>> CHRIS BUCKRIDGE: Thank you. You have been patiently waiting.

>> AUDIENCE: I'm interested in the topic you're talking about. I'll focus on one, particularly the work, the code maker and the lawmaker, and it is kind of interesting for me from Taiwan to listen to the European, you're talking about trying to make an interface, a dialogue between the code and the lawmaker, and I really think about that, it is that even the code maker, the lawmaker, they are coordinated and maybe you're thinking about that.

At least in the European, you know, you have an independent system, and you really need to worry about is the code maker and lawmaker, is it the same one.

They're really the evil one, they're really trouble! And that actually is already happening. We knew that.

You know, so I think when you're talking about a code maker, a lawmaker, the difference in trying to find a dialogue, I think that's good. At least you have to recognize that the technical people also live in a society. You know, even, for example, the IT of engineer, they live in a society, they know what in society has happened. The real trouble we are going to face, it is about the one country, some country, the code maker, the lawmaker, it is the same one.

That is the reality. The reality that's the trouble for everyone.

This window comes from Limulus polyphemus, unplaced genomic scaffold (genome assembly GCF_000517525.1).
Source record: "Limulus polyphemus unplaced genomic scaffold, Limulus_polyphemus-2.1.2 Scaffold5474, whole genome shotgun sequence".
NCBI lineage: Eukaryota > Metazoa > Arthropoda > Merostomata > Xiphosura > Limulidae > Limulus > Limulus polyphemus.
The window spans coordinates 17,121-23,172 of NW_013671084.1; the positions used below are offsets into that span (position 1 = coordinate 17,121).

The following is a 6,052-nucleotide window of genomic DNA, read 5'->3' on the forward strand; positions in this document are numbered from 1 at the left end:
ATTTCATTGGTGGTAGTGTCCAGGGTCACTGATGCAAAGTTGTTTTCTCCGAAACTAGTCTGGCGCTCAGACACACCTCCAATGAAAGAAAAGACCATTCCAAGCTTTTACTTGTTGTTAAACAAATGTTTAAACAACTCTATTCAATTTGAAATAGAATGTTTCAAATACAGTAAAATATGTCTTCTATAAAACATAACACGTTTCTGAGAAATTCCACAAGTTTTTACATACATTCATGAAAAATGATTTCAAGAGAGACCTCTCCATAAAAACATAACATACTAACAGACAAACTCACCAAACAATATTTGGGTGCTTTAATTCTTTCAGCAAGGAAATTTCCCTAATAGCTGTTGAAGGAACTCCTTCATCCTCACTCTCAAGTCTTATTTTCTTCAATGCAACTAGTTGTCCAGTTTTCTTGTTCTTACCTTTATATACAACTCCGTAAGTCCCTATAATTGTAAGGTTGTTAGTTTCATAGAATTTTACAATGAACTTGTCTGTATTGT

Now only for other people, for their country, actually it is serious damage to the whole world, to the whole Internet in the world.

Thank you.

>> CHRIS BUCKRIDGE: It is interesting, the difference between the silos, the stakeholder groups being a healthy part of part of the system.

>> AUDIENCE: That's a point. It is different, but they may have a different view. You know, and even in Germany, they say -- we had mentioned about that, but at least you still have judicial systems. When you go to the court the judge will make a reasonable -- the final judgment or whatever.

Also the engineer has any standard, they're not closed at all, they actually opened the door. It they also live in a society, they listen to the different -- they may have a different point of view of the policymaker, but what I really worry about is not the one. The one that really worries me, it is this code maker it, lawmaker, it is the same person. There is really trouble.

>> WOLFGANG KLEINWACHTER:It is a good point. I thank you very much.

You know, the only -- we're moving from one problem to the next problem to the next problem. It is a never-ending story.